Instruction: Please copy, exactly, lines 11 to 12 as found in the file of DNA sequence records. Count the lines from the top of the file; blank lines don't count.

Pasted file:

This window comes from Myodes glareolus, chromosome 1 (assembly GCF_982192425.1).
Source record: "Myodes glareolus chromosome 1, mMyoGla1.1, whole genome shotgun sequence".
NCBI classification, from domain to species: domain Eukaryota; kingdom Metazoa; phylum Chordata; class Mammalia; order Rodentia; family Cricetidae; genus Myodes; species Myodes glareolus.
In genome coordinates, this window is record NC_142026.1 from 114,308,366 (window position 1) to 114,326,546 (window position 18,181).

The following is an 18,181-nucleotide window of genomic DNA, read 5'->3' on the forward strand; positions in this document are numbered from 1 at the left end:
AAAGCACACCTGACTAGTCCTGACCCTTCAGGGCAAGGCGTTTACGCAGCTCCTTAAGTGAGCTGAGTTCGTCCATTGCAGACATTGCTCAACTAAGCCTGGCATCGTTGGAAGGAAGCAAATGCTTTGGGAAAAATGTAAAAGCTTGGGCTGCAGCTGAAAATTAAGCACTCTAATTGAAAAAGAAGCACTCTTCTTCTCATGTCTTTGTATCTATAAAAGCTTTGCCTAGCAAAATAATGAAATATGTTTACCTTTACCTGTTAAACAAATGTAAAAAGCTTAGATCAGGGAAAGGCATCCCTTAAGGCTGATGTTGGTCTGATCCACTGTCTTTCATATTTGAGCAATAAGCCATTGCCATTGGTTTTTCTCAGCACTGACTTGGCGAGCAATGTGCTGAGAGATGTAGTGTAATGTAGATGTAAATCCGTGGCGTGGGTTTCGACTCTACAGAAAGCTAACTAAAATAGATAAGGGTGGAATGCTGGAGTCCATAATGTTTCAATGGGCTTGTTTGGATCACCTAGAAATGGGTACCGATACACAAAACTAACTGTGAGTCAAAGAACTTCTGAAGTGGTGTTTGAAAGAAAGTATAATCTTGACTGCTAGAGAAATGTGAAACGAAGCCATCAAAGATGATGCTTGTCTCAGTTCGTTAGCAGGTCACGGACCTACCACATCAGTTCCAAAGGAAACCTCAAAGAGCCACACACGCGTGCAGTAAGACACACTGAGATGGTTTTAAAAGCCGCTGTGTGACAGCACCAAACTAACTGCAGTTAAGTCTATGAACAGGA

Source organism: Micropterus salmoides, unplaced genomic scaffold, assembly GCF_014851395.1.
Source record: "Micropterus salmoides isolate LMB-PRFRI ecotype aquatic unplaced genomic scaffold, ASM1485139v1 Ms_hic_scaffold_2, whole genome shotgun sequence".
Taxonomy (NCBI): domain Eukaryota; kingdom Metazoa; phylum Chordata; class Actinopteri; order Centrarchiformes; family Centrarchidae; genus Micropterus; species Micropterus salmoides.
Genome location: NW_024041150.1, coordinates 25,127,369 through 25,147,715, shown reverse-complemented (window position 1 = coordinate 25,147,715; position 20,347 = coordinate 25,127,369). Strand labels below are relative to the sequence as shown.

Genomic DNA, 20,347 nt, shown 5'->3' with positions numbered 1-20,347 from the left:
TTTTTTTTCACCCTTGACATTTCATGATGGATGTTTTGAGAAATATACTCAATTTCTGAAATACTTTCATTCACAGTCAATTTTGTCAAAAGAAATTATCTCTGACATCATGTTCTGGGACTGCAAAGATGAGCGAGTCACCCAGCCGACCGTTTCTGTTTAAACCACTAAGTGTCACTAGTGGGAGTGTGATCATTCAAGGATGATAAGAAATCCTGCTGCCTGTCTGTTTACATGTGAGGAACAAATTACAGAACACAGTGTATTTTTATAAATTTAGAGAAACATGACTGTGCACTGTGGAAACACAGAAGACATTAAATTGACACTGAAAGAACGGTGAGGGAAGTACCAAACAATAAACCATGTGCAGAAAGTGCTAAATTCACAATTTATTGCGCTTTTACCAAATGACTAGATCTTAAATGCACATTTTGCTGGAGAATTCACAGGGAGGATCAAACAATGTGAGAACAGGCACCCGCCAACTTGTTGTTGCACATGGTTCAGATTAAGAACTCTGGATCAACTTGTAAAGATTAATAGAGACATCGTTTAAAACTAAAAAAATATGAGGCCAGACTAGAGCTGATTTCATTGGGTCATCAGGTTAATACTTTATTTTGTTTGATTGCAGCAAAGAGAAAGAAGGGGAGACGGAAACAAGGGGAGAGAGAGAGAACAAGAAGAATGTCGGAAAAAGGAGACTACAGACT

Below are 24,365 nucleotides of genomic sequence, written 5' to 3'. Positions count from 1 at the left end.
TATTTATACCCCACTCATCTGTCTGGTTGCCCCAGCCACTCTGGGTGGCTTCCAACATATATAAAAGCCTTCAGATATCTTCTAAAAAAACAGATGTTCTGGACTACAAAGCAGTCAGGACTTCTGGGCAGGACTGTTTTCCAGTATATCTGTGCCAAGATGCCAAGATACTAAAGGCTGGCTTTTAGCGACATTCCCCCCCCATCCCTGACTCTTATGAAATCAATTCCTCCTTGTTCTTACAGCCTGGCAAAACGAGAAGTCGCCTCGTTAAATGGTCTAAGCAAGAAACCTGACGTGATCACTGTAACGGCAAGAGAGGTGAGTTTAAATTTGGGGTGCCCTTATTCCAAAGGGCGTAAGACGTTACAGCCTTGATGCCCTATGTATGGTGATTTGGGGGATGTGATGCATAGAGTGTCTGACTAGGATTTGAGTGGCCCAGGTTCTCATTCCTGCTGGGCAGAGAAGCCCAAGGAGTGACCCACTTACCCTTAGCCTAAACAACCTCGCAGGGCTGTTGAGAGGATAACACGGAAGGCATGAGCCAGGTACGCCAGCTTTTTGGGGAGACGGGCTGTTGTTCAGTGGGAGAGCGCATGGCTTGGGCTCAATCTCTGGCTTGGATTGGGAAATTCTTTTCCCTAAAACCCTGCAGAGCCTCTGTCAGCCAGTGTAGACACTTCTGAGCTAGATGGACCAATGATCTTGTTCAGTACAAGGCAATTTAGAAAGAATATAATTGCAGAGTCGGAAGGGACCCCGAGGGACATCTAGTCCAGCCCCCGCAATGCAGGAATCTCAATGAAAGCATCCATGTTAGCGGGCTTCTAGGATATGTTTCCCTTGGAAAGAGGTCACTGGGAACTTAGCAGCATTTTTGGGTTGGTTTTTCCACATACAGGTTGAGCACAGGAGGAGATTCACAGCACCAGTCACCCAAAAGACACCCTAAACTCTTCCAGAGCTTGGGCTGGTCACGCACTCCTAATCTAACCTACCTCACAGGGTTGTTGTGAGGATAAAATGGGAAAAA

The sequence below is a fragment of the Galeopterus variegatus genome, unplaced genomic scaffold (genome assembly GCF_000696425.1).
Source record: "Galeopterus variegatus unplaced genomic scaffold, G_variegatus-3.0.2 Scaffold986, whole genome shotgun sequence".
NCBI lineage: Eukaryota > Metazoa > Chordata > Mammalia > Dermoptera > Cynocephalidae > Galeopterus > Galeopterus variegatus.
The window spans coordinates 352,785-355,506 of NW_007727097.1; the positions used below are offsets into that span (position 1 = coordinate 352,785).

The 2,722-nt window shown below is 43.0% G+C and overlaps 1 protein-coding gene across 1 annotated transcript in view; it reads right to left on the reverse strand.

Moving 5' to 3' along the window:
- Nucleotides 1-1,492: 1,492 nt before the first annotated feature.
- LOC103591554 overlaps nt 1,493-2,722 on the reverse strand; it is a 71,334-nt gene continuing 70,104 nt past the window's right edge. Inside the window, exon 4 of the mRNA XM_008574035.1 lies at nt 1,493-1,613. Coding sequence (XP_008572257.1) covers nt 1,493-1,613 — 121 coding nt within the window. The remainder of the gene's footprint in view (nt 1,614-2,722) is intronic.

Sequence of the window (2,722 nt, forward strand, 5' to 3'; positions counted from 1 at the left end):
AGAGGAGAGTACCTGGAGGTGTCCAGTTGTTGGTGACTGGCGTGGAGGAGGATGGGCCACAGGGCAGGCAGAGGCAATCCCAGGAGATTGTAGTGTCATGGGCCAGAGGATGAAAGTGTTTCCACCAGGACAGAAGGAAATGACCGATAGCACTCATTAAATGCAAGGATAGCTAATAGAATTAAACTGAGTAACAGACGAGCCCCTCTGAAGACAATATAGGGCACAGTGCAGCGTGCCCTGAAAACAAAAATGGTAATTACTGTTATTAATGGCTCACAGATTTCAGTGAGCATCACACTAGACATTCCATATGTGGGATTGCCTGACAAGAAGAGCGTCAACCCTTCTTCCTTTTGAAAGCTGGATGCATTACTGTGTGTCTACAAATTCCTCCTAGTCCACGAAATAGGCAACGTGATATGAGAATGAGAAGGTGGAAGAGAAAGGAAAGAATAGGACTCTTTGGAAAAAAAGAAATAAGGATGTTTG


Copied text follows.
Genomic DNA, 20,347 nt, shown 5'->3' with positions numbered 1-20,347 from the left:
TTTTTTTTCACCCTTGACATTTCATGATGGATGTTTTGAGAAATATACTCAATTTCTGAAATACTTTCATTCACAGTCAATTTTGTCAAAAGAAATTATCTCTGACATCATGTTCTGGGACTGCAAAGATGAGCGAGTCACCCAGCCGACCGTTTCTGTTTAAACCACTAAGTGTCACTAGTGGGAGTGTGATCATTCAAGGATGATAAGAAATCCTGCTGCCTGTCTGTTTACATGTGAGGAACAAATTACAGAACACAGTGTATTTTTATAAATTTAGAGAAACATGACTGTGCACTGTGGAAACACAGAAGACATTAAATTGACACTGAAAGAACGGTGAGGGAAGTACCAAACAATAAACCATGTGCAGAAAGTGCTAAATTCACAATTTATTGCGCTTTTACCAAATGACTAGATCTTAAATGCACATTTTGCTGGAGAATTCACAGGGAGGATCAAACAATGTGAGAACAGGCACCCGCCAACTTGTTGTTGCACATGGTTCAGATTAAGAACTCTGGATCAACTTGTAAAGATTAATAGAGACATCGTTTAAAACTAAAAAAATATGAGGCCAGACTAGAGCTGATTTCATTGGGTCATCAGGTTAATACTTTATTTTGTTTGATTGCAGCAAAGAGAAAGAAGGGGAGACGGAAACAAGGGGAGAGAGAGAGAACAAGAAGAATGTCGGAAAAAGGAGACTACAGACT